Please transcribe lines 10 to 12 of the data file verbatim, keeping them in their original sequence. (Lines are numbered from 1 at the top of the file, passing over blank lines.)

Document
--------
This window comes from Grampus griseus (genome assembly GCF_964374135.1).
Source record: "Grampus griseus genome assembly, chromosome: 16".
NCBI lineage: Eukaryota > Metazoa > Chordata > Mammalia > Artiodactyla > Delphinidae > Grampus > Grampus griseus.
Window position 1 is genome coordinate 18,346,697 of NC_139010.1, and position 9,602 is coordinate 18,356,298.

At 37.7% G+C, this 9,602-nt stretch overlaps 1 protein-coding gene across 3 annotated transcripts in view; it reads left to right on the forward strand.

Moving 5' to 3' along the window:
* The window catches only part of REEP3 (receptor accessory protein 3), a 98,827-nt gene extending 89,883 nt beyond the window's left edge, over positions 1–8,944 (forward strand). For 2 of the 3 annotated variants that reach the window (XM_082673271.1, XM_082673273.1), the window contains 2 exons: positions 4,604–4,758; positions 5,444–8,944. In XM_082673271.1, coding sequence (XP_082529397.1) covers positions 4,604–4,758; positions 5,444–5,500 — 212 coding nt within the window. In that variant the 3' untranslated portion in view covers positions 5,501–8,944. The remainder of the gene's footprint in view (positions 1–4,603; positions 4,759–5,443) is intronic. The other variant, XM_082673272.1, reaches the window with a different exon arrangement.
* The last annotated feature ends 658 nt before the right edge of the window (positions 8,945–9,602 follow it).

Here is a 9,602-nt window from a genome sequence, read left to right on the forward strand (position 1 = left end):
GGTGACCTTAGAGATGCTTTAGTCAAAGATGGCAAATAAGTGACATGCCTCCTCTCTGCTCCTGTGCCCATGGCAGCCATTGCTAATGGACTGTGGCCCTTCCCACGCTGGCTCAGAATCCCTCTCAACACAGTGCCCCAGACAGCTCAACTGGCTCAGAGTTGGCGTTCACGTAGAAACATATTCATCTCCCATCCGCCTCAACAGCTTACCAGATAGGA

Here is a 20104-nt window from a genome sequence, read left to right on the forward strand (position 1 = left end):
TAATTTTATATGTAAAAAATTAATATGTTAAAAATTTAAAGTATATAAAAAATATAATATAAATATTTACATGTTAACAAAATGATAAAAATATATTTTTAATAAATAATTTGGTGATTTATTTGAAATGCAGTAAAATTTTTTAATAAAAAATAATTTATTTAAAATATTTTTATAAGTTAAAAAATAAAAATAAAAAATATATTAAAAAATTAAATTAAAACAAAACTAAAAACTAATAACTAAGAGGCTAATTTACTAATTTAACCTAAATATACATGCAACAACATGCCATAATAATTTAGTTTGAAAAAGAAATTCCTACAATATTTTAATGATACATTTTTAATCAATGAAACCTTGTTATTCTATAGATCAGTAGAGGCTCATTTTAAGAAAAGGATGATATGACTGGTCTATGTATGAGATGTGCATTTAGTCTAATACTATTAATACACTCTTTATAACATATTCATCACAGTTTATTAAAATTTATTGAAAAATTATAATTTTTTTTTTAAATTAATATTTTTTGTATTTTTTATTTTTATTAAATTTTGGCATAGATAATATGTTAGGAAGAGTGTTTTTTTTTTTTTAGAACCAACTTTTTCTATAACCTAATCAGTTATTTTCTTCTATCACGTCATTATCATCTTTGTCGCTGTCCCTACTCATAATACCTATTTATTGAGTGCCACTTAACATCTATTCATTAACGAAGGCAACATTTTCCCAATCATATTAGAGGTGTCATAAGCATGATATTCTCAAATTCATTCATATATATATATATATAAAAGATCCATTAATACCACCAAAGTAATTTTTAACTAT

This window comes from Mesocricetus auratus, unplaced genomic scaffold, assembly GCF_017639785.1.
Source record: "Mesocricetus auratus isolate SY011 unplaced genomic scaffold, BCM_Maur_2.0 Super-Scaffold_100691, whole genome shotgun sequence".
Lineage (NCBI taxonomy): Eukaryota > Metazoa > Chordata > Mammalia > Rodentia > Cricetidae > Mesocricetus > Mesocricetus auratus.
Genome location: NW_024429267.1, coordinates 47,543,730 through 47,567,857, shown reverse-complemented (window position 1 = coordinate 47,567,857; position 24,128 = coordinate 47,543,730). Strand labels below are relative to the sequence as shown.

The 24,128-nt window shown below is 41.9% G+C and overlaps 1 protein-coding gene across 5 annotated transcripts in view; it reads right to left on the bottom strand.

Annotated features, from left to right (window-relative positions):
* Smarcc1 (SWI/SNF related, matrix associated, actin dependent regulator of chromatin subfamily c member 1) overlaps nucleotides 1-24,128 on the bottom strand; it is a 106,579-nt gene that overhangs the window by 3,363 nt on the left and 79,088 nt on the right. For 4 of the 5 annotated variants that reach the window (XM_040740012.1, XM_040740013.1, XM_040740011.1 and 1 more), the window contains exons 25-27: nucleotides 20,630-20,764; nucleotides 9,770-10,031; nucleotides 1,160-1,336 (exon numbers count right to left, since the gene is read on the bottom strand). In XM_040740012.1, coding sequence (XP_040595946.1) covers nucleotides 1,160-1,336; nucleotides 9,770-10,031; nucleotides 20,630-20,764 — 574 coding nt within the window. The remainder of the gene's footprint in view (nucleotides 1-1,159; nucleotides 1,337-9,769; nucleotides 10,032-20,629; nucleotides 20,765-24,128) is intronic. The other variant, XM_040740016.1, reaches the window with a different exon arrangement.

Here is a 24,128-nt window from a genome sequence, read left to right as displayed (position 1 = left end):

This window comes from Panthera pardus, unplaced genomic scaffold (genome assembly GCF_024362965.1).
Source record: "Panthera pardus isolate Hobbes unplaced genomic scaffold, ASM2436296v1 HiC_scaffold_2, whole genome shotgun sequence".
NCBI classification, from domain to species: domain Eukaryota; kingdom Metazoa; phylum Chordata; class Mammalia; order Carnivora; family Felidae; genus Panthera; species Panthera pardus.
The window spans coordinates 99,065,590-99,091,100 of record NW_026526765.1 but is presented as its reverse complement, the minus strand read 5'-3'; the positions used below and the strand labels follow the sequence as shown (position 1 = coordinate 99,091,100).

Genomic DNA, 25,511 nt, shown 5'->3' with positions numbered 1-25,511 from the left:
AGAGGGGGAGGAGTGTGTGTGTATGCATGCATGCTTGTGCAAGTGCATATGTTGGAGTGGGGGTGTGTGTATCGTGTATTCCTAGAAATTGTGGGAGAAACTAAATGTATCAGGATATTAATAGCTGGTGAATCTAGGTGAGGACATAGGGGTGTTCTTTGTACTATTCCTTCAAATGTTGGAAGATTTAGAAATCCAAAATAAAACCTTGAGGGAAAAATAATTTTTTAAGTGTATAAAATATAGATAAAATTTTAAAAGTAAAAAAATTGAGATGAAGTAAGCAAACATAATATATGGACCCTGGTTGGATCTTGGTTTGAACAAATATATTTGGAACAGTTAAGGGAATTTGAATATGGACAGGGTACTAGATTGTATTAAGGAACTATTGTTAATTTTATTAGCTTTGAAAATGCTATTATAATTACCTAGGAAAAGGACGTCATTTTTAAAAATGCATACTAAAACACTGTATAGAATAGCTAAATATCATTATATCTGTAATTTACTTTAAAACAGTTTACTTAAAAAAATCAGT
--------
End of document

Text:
GGTGACCTTAGAGATGCTTTAGTCAAAGATGGCAAATAAGTGACATGCCTCCTCTCTGCTCCTGTGCCCATGGCAGCCATTGCTAATGGACTGTGGCCCTTCCCACGCTGGCTCAGAATCCCTCTCAACACAGTGCCCCAGACAGCTCAACTGGCTCAGAGTTGGCGTTCACGTAGAAACATATTCATCTCCCATCCGCCTCAACAGCTTACCAGATAGGA

Here is a 20104-nt window from a genome sequence, read left to right on the forward strand (position 1 = left end):
TAATTTTATATGTAAAAAATTAATATGTTAAAAATTTAAAGTATATAAAAAATATAATATAAATATTTACATGTTAACAAAATGATAAAAATATATTTTTAATAAATAATTTGGTGATTTATTTGAAATGCAGTAAAATTTTTTAATAAAAAATAATTTATTTAAAATATTTTTATAAGTTAAAAAATAAAAATAAAAAATATATTAAAAAATTAAATTAAAACAAAACTAAAAACTAATAACTAAGAGGCTAATTTACTAATTTAACCTAAATATACATGCAACAACATGCCATAATAATTTAGTTTGAAAAAGAAATTCCTACAATATTTTAATGATACATTTTTAATCAATGAAACCTTGTTATTCTATAGATCAGTAGAGGCTCATTTTAAGAAAAGGATGATATGACTGGTCTATGTATGAGATGTGCATTTAGTCTAATACTATTAATACACTCTTTATAACATATTCATCACAGTTTATTAAAATTTATTGAAAAATTATAATTTTTTTTTTAAATTAATATTTTTTGTATTTTTTATTTTTATTAAATTTTGGCATAGATAATATGTTAGGAAGAGTGTTTTTTTTTTTTTAGAACCAACTTTTTCTATAACCTAATCAGTTATTTTCTTCTATCACGTCATTATCATCTTTGTCGCTGTCCCTACTCATAATACCTATTTATTGAGTGCCACTTAACATCTATTCATTAACGAAGGCAACATTTTCCCAATCATATTAGAGGTGTCATAAGCATGATATTCTCAAATTCATTCATATATATATATATATAAAAGATCCATTAATACCACCAAAGTAATTTTTAACTAT